If the details always make the difference, how does one dress up a new cruise ship, namely the Costa Smeralda of Costa Crociere? If we extract a spatial ‘fragment’ from the group’s new flagship, namely CoDe (Costa Design Collection Museum), the first floating museum on Italian excellence – from furniture to objects, fashion to cinema – we can immediately understand the perspective, on this ship driven by liquefied natural gas (the cleanest fossil fuel in the world). CoDe is the quintessence of the theme developed by Adam D.Tihany, creative director for the interiors and orchestrator of the entire operation: the story of a voyage during a voyage, “with Italy’s Finest, coveted around the world, based on the authentic lifestyle of the Italians.”
In Tihany’s words, an innovative way of looking at the cruise format and Italian hospitality in the world. Not by chance, the CoDe is also the only space on the ship designed by Adam Tihany with his studio, imagined as an immersive environment with a Kubrick-like atmosphere: an entrance tunnel, a sequence of large shiny disks in stainless steel, red carpeting with designs of objects, in a dynamic, permeable itinerary through cylindrical display islands in transparent glass.
The exhibit design and curating expertise have been supplied by the architect Matteo Vercelloni. “The idea was to represent the evolution of our country’s tastes, bringing out the manufacturing excellence and creativity of design Made in Italy, from the 1930s to the present, in a context of polyphony and positive contamination,” says Vercelloni, who together with Paola Gallo has selected 470 pieces, 90% of which are still in production in the furniture industry, to understand how Italian design has achieved its great vitality, beyond passing fashions.
The furnishings and complements have been donated by companies, but also purchased on the market. Those no longer in production have been found in the trade of modern vintage. They have been gathered in a space of about 400 square meters on Deck 7, a strategic location because it is always very busy, as it connects the large Colosseo theater, the casino and the restaurant zone. “Aware of the fact that we could not construct a total history, we have thought about many professional and human histories, organized in chapters, strategically assembled in precise narrative sequences, emphasized by the graphic design of Cristina Menotti,” the architect continues.
Hence the showcase of iconic furnishings and complements of Italian design, that of objects for the table and the kitchen, the handcrafted glass of Murano, objects of affection and memorabilia (also of anonymous design), alongside ‘theaters’ on the masters, the brothers Achille and Pier Giacomo Castiglioni and Ettore Sottsass (“I like to point out that the back of his Carlton bookcase was made with the Bacteria laminate reproduced by Abet Laminati and now in production,” Vercelloni says). Then come sections on design on two wheels, the diorama of Italian transport, objects for travel, a virtual bookshelf (set up with blocks of books designed as a series of possible publications on the CoDe Museum), fashion (curated by Augusta Grecchi) and cinema (curated by Roberto Dassoni).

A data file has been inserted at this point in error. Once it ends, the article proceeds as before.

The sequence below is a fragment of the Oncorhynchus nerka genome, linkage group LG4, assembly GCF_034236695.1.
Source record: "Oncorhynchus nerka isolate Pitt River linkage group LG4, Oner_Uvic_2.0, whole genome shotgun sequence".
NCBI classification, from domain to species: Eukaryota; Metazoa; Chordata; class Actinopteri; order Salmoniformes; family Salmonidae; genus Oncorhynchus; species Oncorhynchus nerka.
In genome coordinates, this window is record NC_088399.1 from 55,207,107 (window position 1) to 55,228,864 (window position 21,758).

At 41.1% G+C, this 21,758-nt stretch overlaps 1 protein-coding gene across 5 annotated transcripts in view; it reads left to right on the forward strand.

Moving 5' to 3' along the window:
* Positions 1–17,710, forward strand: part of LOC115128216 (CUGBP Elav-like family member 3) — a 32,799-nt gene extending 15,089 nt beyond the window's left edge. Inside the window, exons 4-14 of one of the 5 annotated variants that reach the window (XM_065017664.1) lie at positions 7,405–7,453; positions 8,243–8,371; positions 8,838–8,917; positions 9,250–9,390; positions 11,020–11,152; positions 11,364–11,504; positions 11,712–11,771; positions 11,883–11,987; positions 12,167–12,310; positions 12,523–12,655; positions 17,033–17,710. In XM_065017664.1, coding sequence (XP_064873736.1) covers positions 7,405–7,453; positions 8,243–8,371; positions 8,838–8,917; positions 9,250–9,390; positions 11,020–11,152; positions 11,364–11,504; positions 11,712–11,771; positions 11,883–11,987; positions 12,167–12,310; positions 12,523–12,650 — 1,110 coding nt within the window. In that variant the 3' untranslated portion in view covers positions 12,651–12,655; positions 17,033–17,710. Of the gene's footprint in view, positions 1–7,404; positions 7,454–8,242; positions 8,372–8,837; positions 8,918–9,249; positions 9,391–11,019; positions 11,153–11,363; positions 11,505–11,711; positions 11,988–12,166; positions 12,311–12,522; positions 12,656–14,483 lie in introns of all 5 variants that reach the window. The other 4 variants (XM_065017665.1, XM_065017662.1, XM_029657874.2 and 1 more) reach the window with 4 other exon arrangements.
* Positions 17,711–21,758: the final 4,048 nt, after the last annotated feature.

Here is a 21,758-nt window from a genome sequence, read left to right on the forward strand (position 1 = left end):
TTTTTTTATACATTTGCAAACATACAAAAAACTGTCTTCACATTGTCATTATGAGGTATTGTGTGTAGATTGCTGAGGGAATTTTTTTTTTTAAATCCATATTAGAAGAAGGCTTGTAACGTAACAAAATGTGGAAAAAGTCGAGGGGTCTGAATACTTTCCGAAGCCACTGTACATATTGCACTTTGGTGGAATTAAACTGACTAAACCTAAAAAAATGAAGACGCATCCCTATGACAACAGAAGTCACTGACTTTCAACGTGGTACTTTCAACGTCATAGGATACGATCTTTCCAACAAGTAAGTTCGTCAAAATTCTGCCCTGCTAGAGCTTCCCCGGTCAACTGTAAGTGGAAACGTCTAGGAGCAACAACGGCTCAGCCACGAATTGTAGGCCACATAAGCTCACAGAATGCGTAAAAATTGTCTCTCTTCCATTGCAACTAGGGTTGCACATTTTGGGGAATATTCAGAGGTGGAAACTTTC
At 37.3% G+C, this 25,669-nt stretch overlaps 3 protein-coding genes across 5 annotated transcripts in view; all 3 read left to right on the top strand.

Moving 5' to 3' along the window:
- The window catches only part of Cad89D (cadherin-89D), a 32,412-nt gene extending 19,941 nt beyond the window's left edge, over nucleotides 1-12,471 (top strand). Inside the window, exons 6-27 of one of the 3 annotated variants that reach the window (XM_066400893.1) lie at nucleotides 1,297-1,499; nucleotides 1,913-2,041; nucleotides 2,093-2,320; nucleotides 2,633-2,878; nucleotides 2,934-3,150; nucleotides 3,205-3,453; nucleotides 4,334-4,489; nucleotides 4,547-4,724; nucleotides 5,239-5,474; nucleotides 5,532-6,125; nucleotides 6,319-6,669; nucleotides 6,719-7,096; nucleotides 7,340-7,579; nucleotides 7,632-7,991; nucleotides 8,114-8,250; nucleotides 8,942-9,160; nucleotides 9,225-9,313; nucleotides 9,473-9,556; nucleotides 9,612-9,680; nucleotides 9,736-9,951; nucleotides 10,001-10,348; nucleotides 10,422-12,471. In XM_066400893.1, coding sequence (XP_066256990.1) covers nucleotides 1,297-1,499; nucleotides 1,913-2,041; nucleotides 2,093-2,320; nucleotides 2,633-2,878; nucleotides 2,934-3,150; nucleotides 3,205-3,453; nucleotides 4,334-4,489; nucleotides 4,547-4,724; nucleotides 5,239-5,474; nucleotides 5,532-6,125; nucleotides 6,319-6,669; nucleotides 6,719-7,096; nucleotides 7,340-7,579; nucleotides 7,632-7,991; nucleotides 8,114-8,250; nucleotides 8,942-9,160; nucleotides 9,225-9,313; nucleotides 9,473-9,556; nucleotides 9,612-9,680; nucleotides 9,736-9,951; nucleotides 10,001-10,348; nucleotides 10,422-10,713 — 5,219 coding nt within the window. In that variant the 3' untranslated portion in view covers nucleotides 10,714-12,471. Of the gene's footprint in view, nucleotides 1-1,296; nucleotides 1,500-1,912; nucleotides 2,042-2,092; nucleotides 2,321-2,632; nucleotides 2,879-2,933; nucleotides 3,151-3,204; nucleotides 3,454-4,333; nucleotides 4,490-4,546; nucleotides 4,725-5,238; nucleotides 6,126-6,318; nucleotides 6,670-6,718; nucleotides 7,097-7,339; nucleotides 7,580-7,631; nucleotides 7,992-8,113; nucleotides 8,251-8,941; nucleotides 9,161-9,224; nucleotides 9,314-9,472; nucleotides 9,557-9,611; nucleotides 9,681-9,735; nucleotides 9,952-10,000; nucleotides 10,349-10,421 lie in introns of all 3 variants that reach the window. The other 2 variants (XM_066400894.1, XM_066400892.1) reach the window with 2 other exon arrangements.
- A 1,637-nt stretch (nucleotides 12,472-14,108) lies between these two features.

But a ship is not only a museum, and through CoDe is the first demonstration that entertainment of a cultural type can become an integral part of the cruise experience, Costa Smeralda is a medium for “an engaging and memorable experience for its guests” in ever accessible space. Therefore, in tune with the guiding theme of Italy’s Finest, for the overall design of the ship Tihany has orchestrated interpretations of a pool of international designers – Dordoni Architetti, Rockwell Group, Jeffrey Beers International and Partner Ship Design – who have created the collective and private spaces, with the fundamental contribution of 15 Italian companies – Alessi, Cappellini, Cassina, Dedar, Driade, Emu, Flos, FontanaArte, Kartell, Molteni&C, Moroso, Paola Lenti, Poltrona Frau, Roda, Rubelli – involved in the production of the furnishings, many of which are custom pieces, in a fertile combination of craftsmanship and industrial prowess.
The Grand Tour was the theme chosen by the Italian firm Dordoni Architetti to outfit the 2600 cabins and suites located on 11 decks. Each deck is on the theme of one Italian city, with decorative patterns that are then extended to the private spaces of the rooms, translating the idea of bringing “an Italian city into a cabin.” The paving created by Michelangelo Buonarroti for Piazza del Campidoglio in Rome, on the other hand, is the source of inspiration for the Colosseo, designed by Rockwell Group at the center of the ship, a theatrical arena on three levels for performances.
Symbols of Italian palaces and piazzas with Dolce Vita overtones also bring life to the many entertainment zones designed by the American studio of Jeffrey Beers, including restaurants and bars, the casino and the jazz club, in a tribute to the tradition – also vernacular – of Italian craftsmanship, especially in the sophisticated choices of materials and colors. Influences that the German firm Partner Ship Design has interpreted in other forms and other shared spaces of the ship, with details and figures that range from classical style to pop images and motifs. To each his own kind of beauty.
Creative Director Adam D.Tihany - Projects by Tihany Design, Dordoni Architetti, Rockwell Group, Jeffrey Beers International, Partner Ship Design, Studio Architettura Matteo Vercelloni
Photos courtesy Andrea Martiradonna (CoDe) and Costa Crociere